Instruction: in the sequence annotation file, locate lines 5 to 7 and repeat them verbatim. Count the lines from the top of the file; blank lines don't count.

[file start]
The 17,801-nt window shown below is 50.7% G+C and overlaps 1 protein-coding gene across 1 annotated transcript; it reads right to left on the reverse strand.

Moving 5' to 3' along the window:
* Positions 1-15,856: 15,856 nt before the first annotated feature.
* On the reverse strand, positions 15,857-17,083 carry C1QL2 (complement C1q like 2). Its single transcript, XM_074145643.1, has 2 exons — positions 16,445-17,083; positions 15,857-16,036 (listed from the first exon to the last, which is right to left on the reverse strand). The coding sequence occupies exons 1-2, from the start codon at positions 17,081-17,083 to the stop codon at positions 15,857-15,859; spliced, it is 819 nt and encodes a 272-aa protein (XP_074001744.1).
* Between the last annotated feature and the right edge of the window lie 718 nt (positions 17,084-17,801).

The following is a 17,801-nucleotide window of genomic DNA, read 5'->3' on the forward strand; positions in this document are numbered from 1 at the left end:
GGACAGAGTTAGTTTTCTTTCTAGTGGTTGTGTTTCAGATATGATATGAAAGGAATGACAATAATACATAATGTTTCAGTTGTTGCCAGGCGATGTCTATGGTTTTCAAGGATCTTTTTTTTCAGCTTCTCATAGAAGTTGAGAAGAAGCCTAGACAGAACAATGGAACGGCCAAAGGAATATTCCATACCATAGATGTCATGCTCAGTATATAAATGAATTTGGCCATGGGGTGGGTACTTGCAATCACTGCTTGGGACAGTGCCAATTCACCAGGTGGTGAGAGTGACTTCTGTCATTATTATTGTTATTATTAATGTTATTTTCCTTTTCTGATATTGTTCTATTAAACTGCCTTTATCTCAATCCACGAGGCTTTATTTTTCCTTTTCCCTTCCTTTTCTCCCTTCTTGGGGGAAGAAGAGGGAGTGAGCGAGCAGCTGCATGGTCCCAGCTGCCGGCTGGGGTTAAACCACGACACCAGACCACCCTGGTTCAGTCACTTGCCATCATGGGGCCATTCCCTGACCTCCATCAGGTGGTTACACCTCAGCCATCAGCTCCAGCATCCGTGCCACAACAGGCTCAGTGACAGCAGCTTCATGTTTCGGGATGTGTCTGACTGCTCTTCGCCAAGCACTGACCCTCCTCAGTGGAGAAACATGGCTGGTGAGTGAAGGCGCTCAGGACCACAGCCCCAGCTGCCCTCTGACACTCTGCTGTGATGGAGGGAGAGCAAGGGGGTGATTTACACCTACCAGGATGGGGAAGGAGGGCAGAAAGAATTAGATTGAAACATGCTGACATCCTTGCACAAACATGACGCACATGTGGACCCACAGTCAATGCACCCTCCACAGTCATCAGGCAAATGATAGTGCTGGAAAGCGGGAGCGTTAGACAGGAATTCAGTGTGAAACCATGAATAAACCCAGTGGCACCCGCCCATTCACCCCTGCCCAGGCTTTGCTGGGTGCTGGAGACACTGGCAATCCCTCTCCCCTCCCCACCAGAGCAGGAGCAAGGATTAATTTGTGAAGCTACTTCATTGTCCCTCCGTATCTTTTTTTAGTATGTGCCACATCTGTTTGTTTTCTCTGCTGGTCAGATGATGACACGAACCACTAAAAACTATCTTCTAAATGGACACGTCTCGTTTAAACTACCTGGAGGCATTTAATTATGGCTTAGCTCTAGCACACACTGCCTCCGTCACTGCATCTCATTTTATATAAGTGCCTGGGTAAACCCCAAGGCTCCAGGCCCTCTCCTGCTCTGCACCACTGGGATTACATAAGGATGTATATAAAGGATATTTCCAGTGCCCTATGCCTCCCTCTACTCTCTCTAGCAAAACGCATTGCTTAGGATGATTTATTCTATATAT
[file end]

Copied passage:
* Between the last annotated feature and the right edge of the window lie 718 nt (positions 17,084-17,801).

The following is a 17,801-nucleotide window of genomic DNA, read 5'->3' on the forward strand; positions in this document are numbered from 1 at the left end:
GGACAGAGTTAGTTTTCTTTCTAGTGGTTGTGTTTCAGATATGATATGAAAGGAATGACAATAATACATAATGTTTCAGTTGTTGCCAGGCGATGTCTATGGTTTTCAAGGATCTTTTTTTTCAGCTTCTCATAGAAGTTGAGAAGAAGCCTAGACAGAACAATGGAACGGCCAAAGGAATATTCCATACCATAGATGTCATGCTCAGTATATAAATGAATTTGGCCATGGGGTGGGTACTTGCAATCACTGCTTGGGACAGTGCCAATTCACCAGGTGGTGAGAGTGACTTCTGTCATTATTATTGTTATTATTAATGTTATTTTCCTTTTCTGATATTGTTCTATTAAACTGCCTTTATCTCAATCCACGAGGCTTTATTTTTCCTTTTCCCTTCCTTTTCTCCCTTCTTGGGGGAAGAAGAGGGAGTGAGCGAGCAGCTGCATGGTCCCAGCTGCCGGCTGGGGTTAAACCACGACACCAGACCACCCTGGTTCAGTCACTTGCCATCATGGGGCCATTCCCTGACCTCCATCAGGTGGTTACACCTCAGCCATCAGCTCCAGCATCCGTGCCACAACAGGCTCAGTGACAGCAGCTTCATGTTTCGGGATGTGTCTGACTGCTCTTCGCCAAGCACTGACCCTCCTCAGTGGAGAAACATGGCTGGTGAGTGAAGGCGCTCAGGACCACAGCCCCAGCTGCCCTCTGACACTCTGCTGTGATGGAGGGAGAGCAAGGGGGTGATTTACACCTACCAGGATGGGGAAGGAGGGCAGAAAGAATTAGATTGAAACATGCTGACATCCTTGCACAAACATGACGCACATGTGGACCCACAGTCAATGCACCCTCCACAGTCATCAGGCAAATGATAGTGCTGGAAAGCGGGAGCGTTAGACAGGAATTCAGTGTGAAACCATGAATAAACCCAGTGGCACCCGCCCATTCACCCCTGCCCAGGCTTTGCTGGGTGCTGGAGACACTGGCAATCCCTCTCCCCTCCCCACCAGAGCAGGAGCAAGGATTAATTTGTGAAGCTACTTCATTGTCCCTCCGTATCTTTTTTTAGTATGTGCCACATCTGTTTGTTTTCTCTGCTGGTCAGATGATGACACGAACCACTAAAAACTATCTTCTAAATGGACACGTCTCGTTTAAACTACCTGGAGGCATTTAATTATGGCTTAGCTCTAGCACACACTGCCTCCGTCACTGCATCTCATTTTATATAAGTGCCTGGGTAAACCCCAAGGCTCCAGGCCCTCTCCTGCTCTGCACCACTGGGATTACATAAGGATGTATATAAAGGATATTTCCAGTGCCCTATGCCTCCCTCTACTCTCTCTAGCAAAACGCATTGCTTAGGATGATTTATTCTATATAT